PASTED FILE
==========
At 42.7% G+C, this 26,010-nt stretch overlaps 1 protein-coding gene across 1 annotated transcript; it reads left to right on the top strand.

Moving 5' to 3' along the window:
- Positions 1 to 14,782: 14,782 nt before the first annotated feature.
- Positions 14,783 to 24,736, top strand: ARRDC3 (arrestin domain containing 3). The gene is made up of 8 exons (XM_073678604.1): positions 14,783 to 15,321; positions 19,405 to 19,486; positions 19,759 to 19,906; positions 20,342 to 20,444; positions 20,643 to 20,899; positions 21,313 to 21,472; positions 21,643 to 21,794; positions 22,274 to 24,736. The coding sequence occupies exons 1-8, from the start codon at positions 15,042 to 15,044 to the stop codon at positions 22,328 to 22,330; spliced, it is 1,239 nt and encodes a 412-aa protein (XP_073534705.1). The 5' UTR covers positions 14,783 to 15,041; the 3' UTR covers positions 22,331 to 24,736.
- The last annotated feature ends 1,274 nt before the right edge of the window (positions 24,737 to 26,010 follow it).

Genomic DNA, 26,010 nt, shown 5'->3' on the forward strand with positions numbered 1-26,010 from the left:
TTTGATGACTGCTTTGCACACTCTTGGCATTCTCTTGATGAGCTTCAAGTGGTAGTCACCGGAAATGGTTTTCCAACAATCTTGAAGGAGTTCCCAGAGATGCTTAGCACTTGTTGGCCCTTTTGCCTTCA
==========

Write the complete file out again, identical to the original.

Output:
At 42.7% G+C, this 26,010-nt stretch overlaps 1 protein-coding gene across 1 annotated transcript; it reads left to right on the top strand.

Moving 5' to 3' along the window:
- Positions 1 to 14,782: 14,782 nt before the first annotated feature.
- Positions 14,783 to 24,736, top strand: ARRDC3 (arrestin domain containing 3). The gene is made up of 8 exons (XM_073678604.1): positions 14,783 to 15,321; positions 19,405 to 19,486; positions 19,759 to 19,906; positions 20,342 to 20,444; positions 20,643 to 20,899; positions 21,313 to 21,472; positions 21,643 to 21,794; positions 22,274 to 24,736. The coding sequence occupies exons 1-8, from the start codon at positions 15,042 to 15,044 to the stop codon at positions 22,328 to 22,330; spliced, it is 1,239 nt and encodes a 412-aa protein (XP_073534705.1). The 5' UTR covers positions 14,783 to 15,041; the 3' UTR covers positions 22,331 to 24,736.
- The last annotated feature ends 1,274 nt before the right edge of the window (positions 24,737 to 26,010 follow it).

Genomic DNA, 26,010 nt, shown 5'->3' on the forward strand with positions numbered 1-26,010 from the left:
TTTGATGACTGCTTTGCACACTCTTGGCATTCTCTTGATGAGCTTCAAGTGGTAGTCACCGGAAATGGTTTTCCAACAATCTTGAAGGAGTTCCCAGAGATGCTTAGCACTTGTTGGCCCTTTTGCCTTCA